You may have recently read that free SSL certificates are being offered by different companies to customers all over the web. One goal of offers like these is to make HTTPS easier to use and affordable for anyone.
At Namecheap, we’re always glad to see increased data safety and web security promoted and encouraged – it’s a positive development for everyone.
However, no matter how attractive the prospect of free SSLs may seem, there are still plenty of very serious factors to consider when comparing free SSLs with those from trusted providers.
In this article, we’ll cover the crucial points which show that a paid cert is the better choice.
Unlike trusted Certification Authorities, free SSL providers offer only certificates with the basic validation of domain ownership. Therefore, it’s not possible to get a Business Validation SSL or the “green bar”, the visual cue which indicates the highest level of trust for the website.
Moreover, with paid Domain Validated (DV) SSLs, the Certification Authority performs a validation check every time you use a credit card for online purchase, and before the purchase is authorized. Free CAs do not perform this basic validation check, leaving your sensitive payment information unencrypted and visible to whoever runs the site. Are you certain you can trust them?
Imagine you’ve made a payment on a website secured by a free SSL, only to later become a victim of fraud through that same site. With paid SSLs, you can report the issue to the Certificate Authority and your purchase will be covered under their warrantee. No such protection is offered with a Free SSL.
Any time Namecheap receives a report of abusive activity on secured websites, we work with the CAs to investigate the issue. This brings us to the next reason a paid SSL is the better choice.
2. Customer Support
Here at Namecheap, we do our best to provide the most complete and efficient support for our customers. We’re available every day of the year – 24 hours a day, 7 days a week. We’re ready to help you with any issue you might face in setting up a secure connection, from offering advice which SSL type to choose, to giving step-by-step instructions on installing your cert on the server.
On the other hand, free SSL issuers provide limited or no customer service at all. If there’s an issue with installation or a delay in receiving your cert, the issue is not likely to be resolved in a timely manner. Once again, these free SSLs don’t come with warranties or Service Level Agreements.
Currently, you can get a paid certificate for 1 or 2 years of validity. This means you only need to take one day a year (or less, with longer plans) to set up your SSL, and then forget about it. Your business will run smoothly without interruption and your data will stay secure for a good long time before you need to worry about renewing your certificate.
Free SSLs? Not so easy. You might need to renew these certs within a much shorter period of time; becoming just one more unnecessary item on your to-do list and trouble for your website if you forget to renew. Even using automation as a workaround, SSL renewal shouldn’t be something you worry about more often than you visit your dentist, should it?
The majority of paid SSL issuers provide Wildcard certificates, making it easier to work with subdomains. If you have a lot of subdomains, managing them all through the same SSL definitely beats activating, validating, and installing a single SSL for every one of your customers.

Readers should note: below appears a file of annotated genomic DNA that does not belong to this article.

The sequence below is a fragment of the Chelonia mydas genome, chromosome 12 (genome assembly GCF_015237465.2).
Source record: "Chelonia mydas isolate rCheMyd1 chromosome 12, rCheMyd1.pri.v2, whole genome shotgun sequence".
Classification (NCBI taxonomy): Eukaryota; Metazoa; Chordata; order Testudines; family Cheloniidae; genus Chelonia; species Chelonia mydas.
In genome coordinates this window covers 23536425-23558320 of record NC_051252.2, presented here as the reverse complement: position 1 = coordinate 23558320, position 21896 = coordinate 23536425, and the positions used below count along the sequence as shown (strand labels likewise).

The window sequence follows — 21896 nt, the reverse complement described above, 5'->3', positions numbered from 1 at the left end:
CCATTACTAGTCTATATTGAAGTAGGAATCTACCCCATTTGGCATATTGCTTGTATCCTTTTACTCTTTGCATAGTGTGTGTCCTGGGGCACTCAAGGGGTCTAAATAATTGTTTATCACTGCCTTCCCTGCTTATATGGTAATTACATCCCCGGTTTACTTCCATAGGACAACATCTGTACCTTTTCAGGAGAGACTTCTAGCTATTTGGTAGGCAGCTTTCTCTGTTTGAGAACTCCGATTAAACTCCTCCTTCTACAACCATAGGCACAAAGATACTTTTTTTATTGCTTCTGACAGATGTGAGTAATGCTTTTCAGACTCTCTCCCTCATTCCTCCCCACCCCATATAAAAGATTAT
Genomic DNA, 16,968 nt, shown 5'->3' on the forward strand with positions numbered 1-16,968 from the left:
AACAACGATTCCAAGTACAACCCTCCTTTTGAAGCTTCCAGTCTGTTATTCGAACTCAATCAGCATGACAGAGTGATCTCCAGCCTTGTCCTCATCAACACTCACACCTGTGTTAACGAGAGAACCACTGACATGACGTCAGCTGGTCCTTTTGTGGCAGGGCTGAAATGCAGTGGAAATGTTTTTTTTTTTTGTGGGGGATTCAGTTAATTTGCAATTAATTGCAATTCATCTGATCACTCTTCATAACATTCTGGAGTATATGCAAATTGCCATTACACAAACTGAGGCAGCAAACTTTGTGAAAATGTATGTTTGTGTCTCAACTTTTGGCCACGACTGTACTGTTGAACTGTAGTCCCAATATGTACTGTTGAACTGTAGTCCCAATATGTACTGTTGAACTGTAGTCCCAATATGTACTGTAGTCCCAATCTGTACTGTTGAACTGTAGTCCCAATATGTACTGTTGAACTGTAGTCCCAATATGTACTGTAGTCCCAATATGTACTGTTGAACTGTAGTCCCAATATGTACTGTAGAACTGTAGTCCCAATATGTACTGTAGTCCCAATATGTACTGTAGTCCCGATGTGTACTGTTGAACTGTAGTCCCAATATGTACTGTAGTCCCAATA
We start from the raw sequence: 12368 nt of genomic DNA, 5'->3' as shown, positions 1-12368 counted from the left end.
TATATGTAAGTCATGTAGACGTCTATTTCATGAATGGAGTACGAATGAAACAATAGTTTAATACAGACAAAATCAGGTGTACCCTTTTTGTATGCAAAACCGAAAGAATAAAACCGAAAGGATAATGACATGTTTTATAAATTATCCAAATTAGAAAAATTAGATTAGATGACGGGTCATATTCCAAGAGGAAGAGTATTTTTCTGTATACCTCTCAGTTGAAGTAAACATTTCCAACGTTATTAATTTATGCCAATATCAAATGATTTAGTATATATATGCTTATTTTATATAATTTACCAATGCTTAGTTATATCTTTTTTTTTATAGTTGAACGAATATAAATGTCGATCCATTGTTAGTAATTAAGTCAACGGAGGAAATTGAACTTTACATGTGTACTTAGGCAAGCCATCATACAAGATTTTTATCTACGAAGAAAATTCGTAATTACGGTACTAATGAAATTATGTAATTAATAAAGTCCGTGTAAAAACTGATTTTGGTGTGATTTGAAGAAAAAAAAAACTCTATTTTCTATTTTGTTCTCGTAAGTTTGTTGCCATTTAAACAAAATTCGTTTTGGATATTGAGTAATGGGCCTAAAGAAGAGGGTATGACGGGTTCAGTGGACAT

Wildcard certificates secure all the subdomains of the same level per domain. All the subdomains are included by default – you only need to install the same cert on the required server when a new subdomain is created.
Most Free SSL providers support only single and multi-domain certificates. With multi-domain certificate, you’ll need to add every single subdomain to the SSL manually and reissue it every time you have a new subdomain to secure.
5. Hosting package and server compatibility
One of the main benefits of paid certificates is that they can be used on shared hosting packages as well as on self-managed and dedicated servers. Most hosting providers provide full SSL installation service for shared hosting users, so the whole process of SSL setting up is quite simple.
Some free SSLs may provide no opportunity for use with a shared hosting package: one should have root access to the server to be able to install the cert. Moreover, there is a chance that the script for free certs installation overwrites server configuration, so it is crucial for you to have profound technical knowledge to avoid issues with your resource.
Also keep in mind that scripts for automatic free SSLs are not compatible with Microsoft-based servers like IIS and Exchange until the cert is originally created on a Linux-based system. Paid certs are compatible with nearly any server.
One more drawback of using a free SSL is that you may discover that it can only be installed on one server. If your website is hosted on multiple servers, you may not be able to install the SSL on all of them. On the other hand, even most of basic Domain Validation certs from trusted CAs can be installed on the unlimited number of machines.
In the end, free SSL certs are a great choice for personal blogs and other basic sites that don’t conduct financial transactions or collect sensitive data. However, e-commerce organizations, sites that gather customer data, and companies that value their reputation of protection and trustworthiness should use OV or EV SSLs only from known and trusted CAs. The levels of encryption, validation, and authentication that these websites require can only be provided by these validated, top-level products.